BBC NEWS Americas Africa Europe Middle East South Asia Asia Pacific Arabic Spanish Russian Chinese Welsh
BBCi CATEGORIES   TV   RADIO   COMMUNICATE   WHERE I LIVE   INDEX    SEARCH 

BBC NEWS
 You are in: World: Africa
Front Page 
World 
Africa 
Americas 
Asia-Pacific 
Europe 
Middle East 
South Asia 
-------------
From Our Own Correspondent 
-------------
Letter From America 
UK 
UK Politics 
Business 
Sci/Tech 
Health 
Education 
Entertainment 
Talking Point 
In Depth 
AudioVideo 


Commonwealth Games 2002

BBC Sport

BBC Weather

SERVICES 
Monday, 29 October, 2001, 11:24 GMT
Opposition split boosts ANC
Peter Marais, Mayor of Cape Town
The opposition fell out over Cape Town's mayor
The ruling African National Congress (ANC) party appears to have strengthened its dominant position in South African politics over the weekend after a split in the main opposition group.

The New National Party (NNP), the reincarnation of the National Party (NP), which was responsible for introducing and enforcing apartheid in post-war South Africa, suspended its participation from the Democratic Alliance on Friday.


The consequence of what Mr Van Schalkwyk is doing is to turn South Africa into a one-party state

Democratic Party leader Tony Leon
On Sunday it then announced it was looking into a possible alliance with President Thabo Mbeki's ANC, a party it once outlawed as a terrorist organisation.

This announcement came just hours after the ANC said it was considering changing the national constitution to allow elected representatives to move from one party to another without losing their seats.

Alliance

NNP leader Marthinus van Schalkwyk said his party was interested in "co-operative government" with the ANC but was not seeking a merger.

ANC leader Thabo Mbeki
ANC leader Thabo Mbeki: Western Cape within his sights

South Africa's press is speculating that the NNP's leader could even be on the brink of a cabinet post.

The Alliance was formed just a year ago, in an attempt to strengthen opposition to the ANC, which has a comfortable majority in parliament and runs eight of the nine regional provinces.

But the NNP move could pave the way for the ANC to share power with them in the Western Cape, the only province not in its control.

The ANC and the NP under former President FW de Klerk were in a government of national unity between 1994 and 1996.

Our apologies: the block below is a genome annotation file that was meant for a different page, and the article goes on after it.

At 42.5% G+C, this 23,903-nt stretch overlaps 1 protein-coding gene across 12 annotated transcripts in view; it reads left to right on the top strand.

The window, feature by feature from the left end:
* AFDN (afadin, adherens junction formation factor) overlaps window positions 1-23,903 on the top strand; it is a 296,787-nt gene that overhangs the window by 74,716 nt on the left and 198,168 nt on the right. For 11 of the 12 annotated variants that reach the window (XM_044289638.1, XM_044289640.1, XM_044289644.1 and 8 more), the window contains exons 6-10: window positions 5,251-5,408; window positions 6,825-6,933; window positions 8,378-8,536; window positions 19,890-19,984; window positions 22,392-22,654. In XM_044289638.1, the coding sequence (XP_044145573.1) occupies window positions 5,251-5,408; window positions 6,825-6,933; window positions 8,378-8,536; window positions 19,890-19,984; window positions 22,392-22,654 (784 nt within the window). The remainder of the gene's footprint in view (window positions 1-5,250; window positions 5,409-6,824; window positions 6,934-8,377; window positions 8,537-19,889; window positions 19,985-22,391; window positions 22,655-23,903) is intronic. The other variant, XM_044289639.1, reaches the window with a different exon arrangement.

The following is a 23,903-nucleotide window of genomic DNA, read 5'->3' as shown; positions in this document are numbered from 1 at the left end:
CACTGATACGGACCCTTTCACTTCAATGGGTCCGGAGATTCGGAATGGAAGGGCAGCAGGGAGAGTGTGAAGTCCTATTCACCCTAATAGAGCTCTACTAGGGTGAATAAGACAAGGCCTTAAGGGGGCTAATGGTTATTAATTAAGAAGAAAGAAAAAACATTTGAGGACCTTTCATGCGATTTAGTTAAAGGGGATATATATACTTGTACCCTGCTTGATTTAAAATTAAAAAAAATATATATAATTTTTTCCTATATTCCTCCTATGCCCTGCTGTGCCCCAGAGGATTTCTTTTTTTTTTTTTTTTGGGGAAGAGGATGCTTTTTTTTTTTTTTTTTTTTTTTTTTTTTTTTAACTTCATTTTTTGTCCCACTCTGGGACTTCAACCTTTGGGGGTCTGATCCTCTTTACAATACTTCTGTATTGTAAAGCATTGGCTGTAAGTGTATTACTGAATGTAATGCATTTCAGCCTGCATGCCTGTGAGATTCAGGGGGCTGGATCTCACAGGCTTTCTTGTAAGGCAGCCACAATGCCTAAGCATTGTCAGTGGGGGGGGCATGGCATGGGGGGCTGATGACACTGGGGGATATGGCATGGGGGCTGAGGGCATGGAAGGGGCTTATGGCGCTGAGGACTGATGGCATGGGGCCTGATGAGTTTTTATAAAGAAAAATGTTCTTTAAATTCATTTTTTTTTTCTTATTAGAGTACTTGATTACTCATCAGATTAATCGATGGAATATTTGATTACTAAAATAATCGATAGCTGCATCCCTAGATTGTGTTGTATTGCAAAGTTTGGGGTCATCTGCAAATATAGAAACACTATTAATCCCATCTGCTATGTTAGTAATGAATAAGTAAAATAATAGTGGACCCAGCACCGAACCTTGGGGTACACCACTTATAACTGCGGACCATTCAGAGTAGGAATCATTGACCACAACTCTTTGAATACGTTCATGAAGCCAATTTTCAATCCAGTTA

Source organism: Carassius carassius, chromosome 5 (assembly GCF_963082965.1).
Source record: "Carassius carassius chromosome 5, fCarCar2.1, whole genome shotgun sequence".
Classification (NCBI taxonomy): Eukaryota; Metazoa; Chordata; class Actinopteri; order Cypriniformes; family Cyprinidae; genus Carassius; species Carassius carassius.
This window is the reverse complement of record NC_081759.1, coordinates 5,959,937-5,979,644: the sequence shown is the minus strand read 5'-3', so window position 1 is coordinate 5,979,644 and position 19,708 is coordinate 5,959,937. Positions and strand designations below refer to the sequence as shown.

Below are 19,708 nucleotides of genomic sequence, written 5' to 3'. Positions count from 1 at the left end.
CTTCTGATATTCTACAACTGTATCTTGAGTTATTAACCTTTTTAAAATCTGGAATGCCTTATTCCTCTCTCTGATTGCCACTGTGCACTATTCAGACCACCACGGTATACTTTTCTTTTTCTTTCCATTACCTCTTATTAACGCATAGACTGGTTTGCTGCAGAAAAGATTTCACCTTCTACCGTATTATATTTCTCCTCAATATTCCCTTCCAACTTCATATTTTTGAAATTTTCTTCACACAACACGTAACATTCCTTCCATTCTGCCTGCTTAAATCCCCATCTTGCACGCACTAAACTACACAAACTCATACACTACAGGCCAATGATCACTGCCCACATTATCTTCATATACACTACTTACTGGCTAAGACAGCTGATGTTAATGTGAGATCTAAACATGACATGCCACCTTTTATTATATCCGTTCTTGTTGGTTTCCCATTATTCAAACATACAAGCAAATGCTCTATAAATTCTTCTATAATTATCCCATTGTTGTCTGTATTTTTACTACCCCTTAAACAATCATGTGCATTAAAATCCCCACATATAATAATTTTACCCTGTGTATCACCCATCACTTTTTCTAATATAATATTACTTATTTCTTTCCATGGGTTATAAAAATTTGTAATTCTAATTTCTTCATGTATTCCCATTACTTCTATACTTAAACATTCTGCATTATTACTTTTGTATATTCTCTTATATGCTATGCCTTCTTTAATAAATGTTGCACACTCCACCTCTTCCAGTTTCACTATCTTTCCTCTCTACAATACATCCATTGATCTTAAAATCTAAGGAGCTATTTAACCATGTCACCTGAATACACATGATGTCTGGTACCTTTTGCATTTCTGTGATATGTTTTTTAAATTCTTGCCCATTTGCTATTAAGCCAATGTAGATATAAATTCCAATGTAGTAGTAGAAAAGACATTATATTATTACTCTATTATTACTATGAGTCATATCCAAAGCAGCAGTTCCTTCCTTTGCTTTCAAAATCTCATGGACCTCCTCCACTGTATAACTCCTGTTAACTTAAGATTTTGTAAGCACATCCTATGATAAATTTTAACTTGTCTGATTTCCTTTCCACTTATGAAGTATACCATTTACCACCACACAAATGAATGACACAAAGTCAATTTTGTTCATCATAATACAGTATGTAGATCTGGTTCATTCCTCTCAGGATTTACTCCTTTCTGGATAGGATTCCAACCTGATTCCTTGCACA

But the NNP, as it was renamed, suffered a devastating defeat in the second all-race elections in 1999 seeing its representation in parliament drop to 28 seats from 82.

The Democratic Party (DP) took over as the country's main opposition party, and last year the NNP agreed to form an alliance with them and a smaller party.

Cape town mayor

The breakup came after a clash over Cape Town mayor Peter Marais.

DP leader Tony Leon
DP leader Tony Leon: Called on the NNP's Cape Town mayor to resign

Mr Marais, who is popular among the mixed-race community, was forced out recently by the DP, over his role in a scandal involving the re-naming of Cape Town streets.

Mr Van Schalkwyk accused the DP and their leader Tony Leon of taking South Africa's white community "back to the old days of simply demonising black South Africans", in comments on South African television on Sunday.

Mr Leon accused Mr van Schalkwyk of undermining efforts to form a strong democratic opposition.

"The consequence of what Mr Van Schalkwyk is doing is to turn South Africa into a one-party state," Mr Leon said.

The DP has traditionally drawn much of its support from the English-speaking white community. The NNP has had strong support in the Afrikaner community and among Cape Town's one million strong coloured community.

See also:

17 Oct 01 | Africa
Name row rocks SA opposition
24 Jun 00 | Africa
Opposition unite to challenge ANC
13 Sep 00 | Africa
Cape Town mayor resigns over porn
18 Jun 01 | Africa
Timeline: South Africa
10 Jan 01 | Country profiles
Country profile: South Africa
Internet links:


The BBC is not responsible for the content of external internet sites

Links to more Africa stories are at the foot of the page.


E-mail this story to a friend

Links to more Africa stories